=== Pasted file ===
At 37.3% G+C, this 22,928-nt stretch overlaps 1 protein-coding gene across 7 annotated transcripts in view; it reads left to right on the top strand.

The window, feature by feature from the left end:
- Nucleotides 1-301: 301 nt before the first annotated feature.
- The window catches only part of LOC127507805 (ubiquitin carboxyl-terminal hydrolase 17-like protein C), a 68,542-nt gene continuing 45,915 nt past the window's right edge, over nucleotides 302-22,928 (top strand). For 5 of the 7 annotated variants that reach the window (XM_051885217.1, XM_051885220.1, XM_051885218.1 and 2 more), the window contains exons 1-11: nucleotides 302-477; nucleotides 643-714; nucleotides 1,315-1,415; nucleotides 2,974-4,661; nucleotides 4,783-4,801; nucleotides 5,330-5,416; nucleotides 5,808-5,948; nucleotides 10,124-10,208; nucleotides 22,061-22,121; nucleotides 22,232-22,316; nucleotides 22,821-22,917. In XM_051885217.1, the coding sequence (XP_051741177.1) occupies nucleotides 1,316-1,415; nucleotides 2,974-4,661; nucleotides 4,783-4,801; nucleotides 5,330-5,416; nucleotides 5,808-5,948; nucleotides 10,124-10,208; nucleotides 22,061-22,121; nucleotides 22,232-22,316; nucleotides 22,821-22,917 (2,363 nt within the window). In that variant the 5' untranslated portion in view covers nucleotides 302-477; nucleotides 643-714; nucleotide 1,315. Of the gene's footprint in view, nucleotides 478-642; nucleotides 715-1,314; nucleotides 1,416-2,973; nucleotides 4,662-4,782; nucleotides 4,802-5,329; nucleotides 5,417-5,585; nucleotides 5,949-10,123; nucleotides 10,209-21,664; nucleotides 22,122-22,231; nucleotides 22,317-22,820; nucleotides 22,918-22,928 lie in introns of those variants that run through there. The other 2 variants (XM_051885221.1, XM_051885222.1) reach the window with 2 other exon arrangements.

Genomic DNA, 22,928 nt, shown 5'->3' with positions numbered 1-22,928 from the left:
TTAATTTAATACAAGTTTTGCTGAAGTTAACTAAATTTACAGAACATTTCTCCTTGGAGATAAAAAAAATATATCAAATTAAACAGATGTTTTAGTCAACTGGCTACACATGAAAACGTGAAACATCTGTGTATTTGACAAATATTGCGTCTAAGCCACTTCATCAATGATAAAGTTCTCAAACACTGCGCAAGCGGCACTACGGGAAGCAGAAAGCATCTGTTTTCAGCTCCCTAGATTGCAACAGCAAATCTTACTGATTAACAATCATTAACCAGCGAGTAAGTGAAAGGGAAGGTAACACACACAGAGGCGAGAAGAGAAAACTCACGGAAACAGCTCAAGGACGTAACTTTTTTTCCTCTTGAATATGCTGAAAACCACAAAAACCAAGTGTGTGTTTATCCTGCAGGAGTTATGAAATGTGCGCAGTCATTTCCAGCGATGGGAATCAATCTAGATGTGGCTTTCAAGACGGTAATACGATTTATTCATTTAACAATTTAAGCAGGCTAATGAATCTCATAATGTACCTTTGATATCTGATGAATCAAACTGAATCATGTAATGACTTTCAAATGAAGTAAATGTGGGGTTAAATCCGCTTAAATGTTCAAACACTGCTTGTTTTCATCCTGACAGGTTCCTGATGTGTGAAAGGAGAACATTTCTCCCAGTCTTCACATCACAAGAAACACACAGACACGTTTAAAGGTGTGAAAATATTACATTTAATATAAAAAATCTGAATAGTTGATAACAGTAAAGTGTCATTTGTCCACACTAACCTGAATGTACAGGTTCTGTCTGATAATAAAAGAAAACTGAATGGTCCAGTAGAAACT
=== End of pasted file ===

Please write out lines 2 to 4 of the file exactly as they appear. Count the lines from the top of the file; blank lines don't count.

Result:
The window, feature by feature from the left end:
- Nucleotides 1-301: 301 nt before the first annotated feature.
- The window catches only part of LOC127507805 (ubiquitin carboxyl-terminal hydrolase 17-like protein C), a 68,542-nt gene continuing 45,915 nt past the window's right edge, over nucleotides 302-22,928 (top strand). For 5 of the 7 annotated variants that reach the window (XM_051885217.1, XM_051885220.1, XM_051885218.1 and 2 more), the window contains exons 1-11: nucleotides 302-477; nucleotides 643-714; nucleotides 1,315-1,415; nucleotides 2,974-4,661; nucleotides 4,783-4,801; nucleotides 5,330-5,416; nucleotides 5,808-5,948; nucleotides 10,124-10,208; nucleotides 22,061-22,121; nucleotides 22,232-22,316; nucleotides 22,821-22,917. In XM_051885217.1, the coding sequence (XP_051741177.1) occupies nucleotides 1,316-1,415; nucleotides 2,974-4,661; nucleotides 4,783-4,801; nucleotides 5,330-5,416; nucleotides 5,808-5,948; nucleotides 10,124-10,208; nucleotides 22,061-22,121; nucleotides 22,232-22,316; nucleotides 22,821-22,917 (2,363 nt within the window). In that variant the 5' untranslated portion in view covers nucleotides 302-477; nucleotides 643-714; nucleotide 1,315. Of the gene's footprint in view, nucleotides 478-642; nucleotides 715-1,314; nucleotides 1,416-2,973; nucleotides 4,662-4,782; nucleotides 4,802-5,329; nucleotides 5,417-5,585; nucleotides 5,949-10,123; nucleotides 10,209-21,664; nucleotides 22,122-22,231; nucleotides 22,317-22,820; nucleotides 22,918-22,928 lie in introns of those variants that run through there. The other 2 variants (XM_051885221.1, XM_051885222.1) reach the window with 2 other exon arrangements.